Audiologist (Doctor of Audiology)
Audiology is the science of hearing, balance and related disorders. Audiologists are experts in the nonmedical diagnosis and management of disorders of the auditory and balance systems. They specialize in:
Clinical audiologists work in a variety of settings and can specialize in pediatrics, geriatrics, balance, cochlear implants, hearing aids, tinnitus and auditory processing, among other issues. Audiologists provide a number of services including:
Audiologists work in a wide range of settings, including health care settings, educational facilities and in government agencies. They typically work 40 to 50 hours per week; some work part-time.
They frequently work with other medical specialists, speech-language pathologists, educators, engineers, scientists and allied health professionals and technicians. In industrial audiology, audiologists plan and execute programs of hearing conservation for workers.
As communication professionals, audiologists have the unique opportunity to:
Part 1: How to Attend College Without Going into Too Much Debt
Federal Versus Private Loans: Do Your Homework!
Criminal Background Check? But, I’m Not A Criminal!
Questions to Ask Before Making a Financial Investment in Your Health Sciences Education
Do’s and Don’ts When Applying to College (Part II)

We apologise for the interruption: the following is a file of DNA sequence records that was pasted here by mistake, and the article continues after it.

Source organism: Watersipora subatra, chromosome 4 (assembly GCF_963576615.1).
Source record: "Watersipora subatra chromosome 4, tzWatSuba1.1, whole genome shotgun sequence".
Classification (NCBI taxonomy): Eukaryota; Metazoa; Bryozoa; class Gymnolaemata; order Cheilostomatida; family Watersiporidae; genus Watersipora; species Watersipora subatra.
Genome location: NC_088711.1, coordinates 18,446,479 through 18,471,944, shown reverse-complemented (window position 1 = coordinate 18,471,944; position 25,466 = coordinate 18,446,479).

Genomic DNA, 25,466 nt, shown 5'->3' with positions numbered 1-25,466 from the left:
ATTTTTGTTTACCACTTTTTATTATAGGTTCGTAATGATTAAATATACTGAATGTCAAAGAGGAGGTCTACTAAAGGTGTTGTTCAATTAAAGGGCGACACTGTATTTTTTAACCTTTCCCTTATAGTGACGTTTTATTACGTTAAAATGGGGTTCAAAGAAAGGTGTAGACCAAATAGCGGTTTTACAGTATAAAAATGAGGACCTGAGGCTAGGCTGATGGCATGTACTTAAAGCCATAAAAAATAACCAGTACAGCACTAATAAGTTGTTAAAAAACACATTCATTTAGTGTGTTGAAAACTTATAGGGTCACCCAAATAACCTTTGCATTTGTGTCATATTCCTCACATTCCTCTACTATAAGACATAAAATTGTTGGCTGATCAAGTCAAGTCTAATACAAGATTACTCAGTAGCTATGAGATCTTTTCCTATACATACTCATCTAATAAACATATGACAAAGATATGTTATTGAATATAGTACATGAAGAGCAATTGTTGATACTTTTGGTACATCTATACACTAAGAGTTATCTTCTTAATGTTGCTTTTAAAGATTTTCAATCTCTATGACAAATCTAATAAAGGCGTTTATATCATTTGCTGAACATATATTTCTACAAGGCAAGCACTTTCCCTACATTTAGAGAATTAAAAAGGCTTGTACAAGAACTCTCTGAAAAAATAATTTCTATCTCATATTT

Making the Most of Your Shadowing Experiences
How to Finance Your Health Sciences Education
Part 1: Accreditation Matters
Interprofessional Healthcare Education Means Better Patient Care
Applying for Financial Aid (Part II)
Are You Credit Ready and Credit Worthy?
Why Diversity Matters in the Health Professions
Start preparing for your health career in high school
Reconciliation Act of 2010 Includes Significant Student Aid Provisions
Healthcare Reform 101
Centralized Application Services
If you are in high school, you should decide what your major will be. Some colleges and universities offer an undergraduate degree in communication sciences and disorders (CSD), but it’s not necessary. However, if you do not major in CSD, you may need to complete some prerequisites before applying to graduate school.
Audiologists must earn a doctoral degree (an AuD) from a program accredited by the Council on Academic Accreditation and get a passing score on a national examination. The American Speech-Language Hearing Association (ASHA) provides a listing of accredited schools offering an AuD program.
Those individuals who have a graduate degree with major emphasis in audiology (e.g. AuD) may become certified by the Council for Clinical Certification, which issues Certificates of Clinical Competence for both audiology and speech-language pathology.
In almost all states, a current license in audiology or speech-language pathology is also required to practice.
Planning Your Education in CSD provides more details about academic requirements for audiologists and speech language pathologists.
Search for funding opportunities related to this career
Search for enrichment programs related to this career
Search for academic degree and certificate programs related to this career
Last updated: January 29, 2015
©2012 American Dental Education Association